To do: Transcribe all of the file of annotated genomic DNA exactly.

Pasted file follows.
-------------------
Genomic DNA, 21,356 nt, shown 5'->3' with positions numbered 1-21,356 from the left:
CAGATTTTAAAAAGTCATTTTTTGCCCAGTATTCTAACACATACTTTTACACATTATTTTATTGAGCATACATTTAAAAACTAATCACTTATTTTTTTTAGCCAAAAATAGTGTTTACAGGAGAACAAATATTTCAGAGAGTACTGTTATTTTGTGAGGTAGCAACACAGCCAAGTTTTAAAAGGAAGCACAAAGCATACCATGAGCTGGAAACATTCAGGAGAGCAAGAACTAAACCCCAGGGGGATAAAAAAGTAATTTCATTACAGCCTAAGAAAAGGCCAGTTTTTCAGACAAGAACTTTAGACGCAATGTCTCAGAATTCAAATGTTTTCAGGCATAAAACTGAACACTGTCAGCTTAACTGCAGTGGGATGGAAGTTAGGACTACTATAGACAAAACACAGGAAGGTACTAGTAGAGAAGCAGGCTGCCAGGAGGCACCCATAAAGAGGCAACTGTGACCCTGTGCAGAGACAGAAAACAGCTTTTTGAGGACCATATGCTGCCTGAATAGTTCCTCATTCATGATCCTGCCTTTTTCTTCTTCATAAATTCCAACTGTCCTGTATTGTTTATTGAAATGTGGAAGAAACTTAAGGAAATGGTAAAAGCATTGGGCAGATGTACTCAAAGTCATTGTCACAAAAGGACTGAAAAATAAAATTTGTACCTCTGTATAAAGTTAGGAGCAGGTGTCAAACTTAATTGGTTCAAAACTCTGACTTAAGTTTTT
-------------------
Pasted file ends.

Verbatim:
Genomic DNA, 21,356 nt, shown 5'->3' with positions numbered 1-21,356 from the left:
CAGATTTTAAAAAGTCATTTTTTGCCCAGTATTCTAACACATACTTTTACACATTATTTTATTGAGCATACATTTAAAAACTAATCACTTATTTTTTTTAGCCAAAAATAGTGTTTACAGGAGAACAAATATTTCAGAGAGTACTGTTATTTTGTGAGGTAGCAACACAGCCAAGTTTTAAAAGGAAGCACAAAGCATACCATGAGCTGGAAACATTCAGGAGAGCAAGAACTAAACCCCAGGGGGATAAAAAAGTAATTTCATTACAGCCTAAGAAAAGGCCAGTTTTTCAGACAAGAACTTTAGACGCAATGTCTCAGAATTCAAATGTTTTCAGGCATAAAACTGAACACTGTCAGCTTAACTGCAGTGGGATGGAAGTTAGGACTACTATAGACAAAACACAGGAAGGTACTAGTAGAGAAGCAGGCTGCCAGGAGGCACCCATAAAGAGGCAACTGTGACCCTGTGCAGAGACAGAAAACAGCTTTTTGAGGACCATATGCTGCCTGAATAGTTCCTCATTCATGATCCTGCCTTTTTCTTCTTCATAAATTCCAACTGTCCTGTATTGTTTATTGAAATGTGGAAGAAACTTAAGGAAATGGTAAAAGCATTGGGCAGATGTACTCAAAGTCATTGTCACAAAAGGACTGAAAAATAAAATTTGTACCTCTGTATAAAGTTAGGAGCAGGTGTCAAACTTAATTGGTTCAAAACTCTGACTTAAGTTTTT